One of the things I like about this study is that they looked at a younger subset of women, ages 25-42. (And yes, dammit, 42 is young.) This is the spirit of preventive health–make lifestyle changes early, so you invest in your health and reap the benefit down the road.

So what’s so awesome about berries? Specifically, anthocyanins. Anthocyanins are antioxidants, and they give berries their red, blue, and purple colors. Antioxidants are important in fending off inflammation, and reversing the kind of damage that’s a precursor to heart disease.

I’m not exactly surprised at the finding that berries are healthy for you, but it is nice to have more scientific evidence for the benefit of this “superfood”.

Also, it’s nice to have more ammo in conversations with my husband, so he doesn’t freak out quite so much when I spend $6 for a teeny-tiny container of raspberries.

What the heck is with the exorbitant price of fruit, these days, anyway? Now that’s something I’d like to understand.

Starting BlockMaybe you don’t like the word “resolution”. Lots of people don’t. And, of course, we all know the failure rates of New Year’s resolutions. It’s a running joke, right?

But you can’t deny that January has a whole fresh-start vibe. Is there a way to take advantage of that without doing the old-school resolution thing?

I must admit, It’s a fascinating area for me–the intersect between knowing what we should do, what we want to do, and what we actually do. Essentially, we all know what the right thing is (and it does not look anything like a fried-egg-cheeseburger, for example), so what stops us from doing that thing? 

I think this is the spirit of Resolutions. They’re supposed to be a tool to help us keep our actions in line with our wishes. But Resolutions, in their traditional form, don’t work for everyone. 

If you’re loathe to just roll out the same old list (“lose 10 pounds”, “floss every day”), but still want to set yourself up for your Best Year Ever, try these alternative ideas:

Set Intentions instead of Resolutions.

I’m borrowing this from the yoga zeitgeist. The difference between intention and resolution may be a subtle one, but I think it’s an important one. And I think it’s more than just semantics. Resolution, for many of us, suggests a determination to do something that goes against your nature: cut something out of your life, restrict something, stop doing some bad habit. Intention, on the other hand, feels more positive. It suggests a guiding principle, a tool that helps you keep your compass pointing in the direction you wish.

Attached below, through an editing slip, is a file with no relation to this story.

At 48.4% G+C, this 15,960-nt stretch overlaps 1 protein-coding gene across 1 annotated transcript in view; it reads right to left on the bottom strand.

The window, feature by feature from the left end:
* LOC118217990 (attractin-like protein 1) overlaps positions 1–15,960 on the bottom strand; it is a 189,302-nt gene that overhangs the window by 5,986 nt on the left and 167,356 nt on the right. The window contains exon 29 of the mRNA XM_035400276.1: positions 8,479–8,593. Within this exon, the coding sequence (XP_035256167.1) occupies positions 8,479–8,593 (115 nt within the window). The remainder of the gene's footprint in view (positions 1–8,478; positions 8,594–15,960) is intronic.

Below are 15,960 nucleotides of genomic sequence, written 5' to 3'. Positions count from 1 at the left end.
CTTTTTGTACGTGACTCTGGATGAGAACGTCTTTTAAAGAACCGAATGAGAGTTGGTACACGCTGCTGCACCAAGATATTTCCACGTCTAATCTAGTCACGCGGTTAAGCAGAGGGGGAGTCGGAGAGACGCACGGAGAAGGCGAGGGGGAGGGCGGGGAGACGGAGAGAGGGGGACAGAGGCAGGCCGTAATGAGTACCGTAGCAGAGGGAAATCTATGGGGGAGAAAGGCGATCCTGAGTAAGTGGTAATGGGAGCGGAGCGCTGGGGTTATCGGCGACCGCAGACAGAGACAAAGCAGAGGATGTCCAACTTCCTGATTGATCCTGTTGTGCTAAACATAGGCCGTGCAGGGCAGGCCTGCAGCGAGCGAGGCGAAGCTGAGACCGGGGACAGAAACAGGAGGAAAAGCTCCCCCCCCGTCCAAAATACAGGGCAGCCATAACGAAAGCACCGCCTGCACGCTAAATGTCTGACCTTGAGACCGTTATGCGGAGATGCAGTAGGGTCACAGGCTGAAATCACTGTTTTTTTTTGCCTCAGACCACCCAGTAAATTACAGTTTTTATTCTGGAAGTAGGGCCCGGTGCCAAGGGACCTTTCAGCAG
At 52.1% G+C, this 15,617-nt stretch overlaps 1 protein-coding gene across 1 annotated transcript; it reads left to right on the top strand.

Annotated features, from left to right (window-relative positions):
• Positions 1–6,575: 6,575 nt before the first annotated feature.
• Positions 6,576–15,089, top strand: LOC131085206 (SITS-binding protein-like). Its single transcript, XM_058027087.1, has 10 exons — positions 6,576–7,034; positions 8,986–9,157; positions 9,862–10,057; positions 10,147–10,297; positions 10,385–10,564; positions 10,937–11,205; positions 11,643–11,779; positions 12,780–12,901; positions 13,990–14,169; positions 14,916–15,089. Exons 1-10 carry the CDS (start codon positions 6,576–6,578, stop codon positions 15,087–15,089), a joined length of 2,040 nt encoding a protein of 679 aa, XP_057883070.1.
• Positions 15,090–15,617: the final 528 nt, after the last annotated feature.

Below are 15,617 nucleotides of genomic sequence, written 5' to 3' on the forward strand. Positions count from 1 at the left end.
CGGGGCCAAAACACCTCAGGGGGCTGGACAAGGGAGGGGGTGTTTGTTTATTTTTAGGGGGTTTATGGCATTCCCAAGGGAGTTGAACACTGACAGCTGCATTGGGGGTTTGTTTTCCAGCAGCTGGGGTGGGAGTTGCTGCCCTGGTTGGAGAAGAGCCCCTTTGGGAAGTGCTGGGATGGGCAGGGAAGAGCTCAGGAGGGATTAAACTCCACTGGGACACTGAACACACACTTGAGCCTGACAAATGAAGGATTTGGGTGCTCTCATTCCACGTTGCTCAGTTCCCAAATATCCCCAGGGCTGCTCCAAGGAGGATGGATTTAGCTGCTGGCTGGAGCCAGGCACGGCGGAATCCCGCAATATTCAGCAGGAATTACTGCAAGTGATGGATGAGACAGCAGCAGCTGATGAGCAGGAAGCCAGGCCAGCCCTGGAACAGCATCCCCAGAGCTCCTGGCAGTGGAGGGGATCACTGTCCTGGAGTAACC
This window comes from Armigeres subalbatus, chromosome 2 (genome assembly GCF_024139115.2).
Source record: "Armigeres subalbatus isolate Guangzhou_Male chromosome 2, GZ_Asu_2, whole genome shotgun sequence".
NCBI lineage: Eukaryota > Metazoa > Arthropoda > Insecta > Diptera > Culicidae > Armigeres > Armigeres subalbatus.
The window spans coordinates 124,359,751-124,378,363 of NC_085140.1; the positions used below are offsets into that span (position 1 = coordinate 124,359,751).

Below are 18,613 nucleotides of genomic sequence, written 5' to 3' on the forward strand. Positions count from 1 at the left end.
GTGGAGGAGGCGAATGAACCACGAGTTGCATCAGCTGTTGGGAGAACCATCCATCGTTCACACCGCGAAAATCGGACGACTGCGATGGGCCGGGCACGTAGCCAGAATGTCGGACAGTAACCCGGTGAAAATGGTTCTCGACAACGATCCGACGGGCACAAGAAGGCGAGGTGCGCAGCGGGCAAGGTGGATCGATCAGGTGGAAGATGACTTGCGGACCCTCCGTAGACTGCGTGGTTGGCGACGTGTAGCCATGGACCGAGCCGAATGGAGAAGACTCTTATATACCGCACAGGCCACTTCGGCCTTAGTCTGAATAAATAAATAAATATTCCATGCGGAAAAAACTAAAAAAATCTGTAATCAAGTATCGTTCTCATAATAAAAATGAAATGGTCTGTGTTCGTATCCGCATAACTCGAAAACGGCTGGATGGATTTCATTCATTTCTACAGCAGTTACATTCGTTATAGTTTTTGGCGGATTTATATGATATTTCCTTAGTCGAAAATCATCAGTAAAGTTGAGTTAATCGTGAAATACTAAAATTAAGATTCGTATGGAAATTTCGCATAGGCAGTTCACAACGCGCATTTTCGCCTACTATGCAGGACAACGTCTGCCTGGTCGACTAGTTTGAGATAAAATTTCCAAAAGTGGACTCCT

Choose a word for the year.

This has the advantage of being very easy to remember, and can infuse your whole philosophy, and your decisions, all year long. For inspiration, check out what my friends Sharon DeVellis and Katja Wulfers chose as each of theirs. Or, if you find one word too limiting, why not try three? Like another friend of mine (and fab YA author) Eileen Cook.

Create a Monthly Resolution Subscription.

Setting monster goals is a classic setup for failure. Overwhelm sets in, roughly around the second week of January. So here’s an idea my sister told me about: set a year’s worth of resolutions up front. But you’re not attempting them all at the same time. It’s like this: in January, you work on walking daily, for example. And February is about getting together with friends once a week. March, you’re eating salad four times a week. Set it all up at the beginning of the year, create some kind of system to remind yourself of your plan at the beginning of each month. By the end of the year, you’ve tackled (and conquered) 12 positive changes in your life. The idea being, of course, that by the time each month is up, that new habit is well and truly entrenched (most of us have heard that it takes about 21 days for a new habit to solidify, yes?) 

So, after all that…you might be wondering: do I make resolutions? Yes, in fact I do. I have categories. They may or may not be color-coded. Judge if you will. Although, I’m not sure they’re exactly “resolutions” in the traditional sense. My list is a little looser than that–more like goals, plans, strategies, and dreams.

And I have another New Year’s habit. Besides making resolutions, I also like to review my year. I find it anchoring to look back and see what I accomplished in the year prior. I often forget stuff (big and small) by the time the year closes, and it’s nice to see it all laid out. It also helps me chart my path for the year to come. Curious what went down for me in 2012? You can read it here. (It was, arguably, my best year ever.)

So how about you? Do you make resolutions, or some variation? Or resolutely resist the whole idea?